8 Famous Photos and the Cameras They Were Captured On

8 Famous Photos and the Cameras They Were Captured On

Here are the different cameras that snapped images of nuclear detonations, walking on the Moon, and aircraft explosions.

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Image: Public Domain

As another year comes to and end, now is the time for reflection. While this year brought us Stranger Things 4, the World Cup, and the release of the first images from the Webb Space Telescope, a singular year is only a drop in the bucket of humanity. Some of the human race’s most daring, heartbreaking, and emotional moments have been captured on film as lessons and reminders of things to come. As we are a tech website, let us walk down memory lane and revisit some of history’s most famous photographs and the cameras they were taken on.

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Jack Ruby Murders Lee Harvey Oswald

Jack Ruby Murders Lee Harvey Oswald

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Image: Robert H. Jackson

Lee Harvey Oswald was shot exiting the Dallas Police Headquarters on November 24, 1963 after being arrested for the assassination of President John F. Kennedy two days prior. Photographer Robert H. Jackson caught the scene of Jack Ruby murdering Oswald for the Dallas Times Herald.

Photographed with: Nikon S3 

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Migrant Mother

Migrant Mother

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Image: Dorothea Lange

Photographer Dorothea Lange took this famous portrait of a mother and her two children at the Resettlement Administration in Nipomo, California in 1936.

Photographed with: Large Format Graflex 

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Earthrise

Earthrise

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Image: William Anders

Apollo 8 was the first crewed mission to orbit the Moon, launching on December 21, 1968. Astronaut William Anders took this photograph of the Earth rising above the horizon of the Moon on December 24, 1968.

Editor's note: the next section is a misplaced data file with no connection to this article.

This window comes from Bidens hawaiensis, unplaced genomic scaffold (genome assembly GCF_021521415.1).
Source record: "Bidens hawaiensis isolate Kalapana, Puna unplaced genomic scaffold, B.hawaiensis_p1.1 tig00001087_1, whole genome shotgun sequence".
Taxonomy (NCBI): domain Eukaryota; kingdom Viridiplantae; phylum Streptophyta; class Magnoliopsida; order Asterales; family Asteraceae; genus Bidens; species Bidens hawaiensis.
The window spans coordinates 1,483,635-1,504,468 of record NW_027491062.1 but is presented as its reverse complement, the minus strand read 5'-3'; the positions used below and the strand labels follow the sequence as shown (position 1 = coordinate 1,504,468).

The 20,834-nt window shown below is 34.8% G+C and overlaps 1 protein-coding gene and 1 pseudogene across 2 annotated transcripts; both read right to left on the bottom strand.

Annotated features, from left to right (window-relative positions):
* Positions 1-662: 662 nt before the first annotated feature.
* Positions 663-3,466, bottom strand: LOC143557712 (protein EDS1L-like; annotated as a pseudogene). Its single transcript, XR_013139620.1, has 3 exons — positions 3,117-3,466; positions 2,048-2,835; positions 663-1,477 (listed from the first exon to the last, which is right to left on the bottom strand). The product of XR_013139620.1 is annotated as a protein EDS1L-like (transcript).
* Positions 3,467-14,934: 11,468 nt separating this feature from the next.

Photographed with: Hasselblad 500 EL

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Buzz Aldrin on the Surface of the Moon

Buzz Aldrin on the Surface of the Moon

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Image: Neil Armstrong

This portrait of Buzz Aldrin was taken by fellow astronaut Neil Armstrong when the two walked on the surface of the Moon in 1969 as part of the Apollo 11 mission. The Hasselblad camera that this image was taken with was actually attached to Armstrong’s suit, and was fitted with a Réseau plate, leading to the cross-hatches seen.

Photographed with: Hasselblad 500 EL Data Camera

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Raising the Flag on Iwo Jima

Raising the Flag on Iwo Jima

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Image: Joe Rosenthal

This famous image actually depicts the second flag raised on Iwo Jima following the Battle of Iwo Jima toward the end of the Pacific War—photographer Joe Rosenthal missed the first flag and had to stand on a pile of rocks for this shot.

Photographed with: Graflex Speed Graphic

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The Manhattan Project Trinity Test

The Manhattan Project Trinity Test

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Image: Berlyn Brixner

The Trinity nuclear test, part of the Manhattan Project, was the most important scientific experiment in modern physics. The 1945 detonation was so fast and so bright that photographer Berlyn Brixner set up an array of cameras to capture the moment for Los Alamos Laboratory.

Photographed with: 50 different types of cameras, including a Mitchell camera and a Fastax camera

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Guerrillero Heroico

Guerrillero Heroico

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Image: Alberto Korda

This portrait of Argentine Marxist revolutionary Che Guevara in 1960 is actually a cropped version of the wider image, which depicts a palm tree and the profile of Argentine journalist Jorge Masetti.

Photographed with: Leica M2

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The Hindenburg Disaster

The Hindenburg Disaster

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Image: Sam Shere

The Hindenburg was a feat of engineering like no other, until it’s untimely demise in May 1937, captured by photographer Sam Shere.

Photographed with: Graflex Speed Graphic

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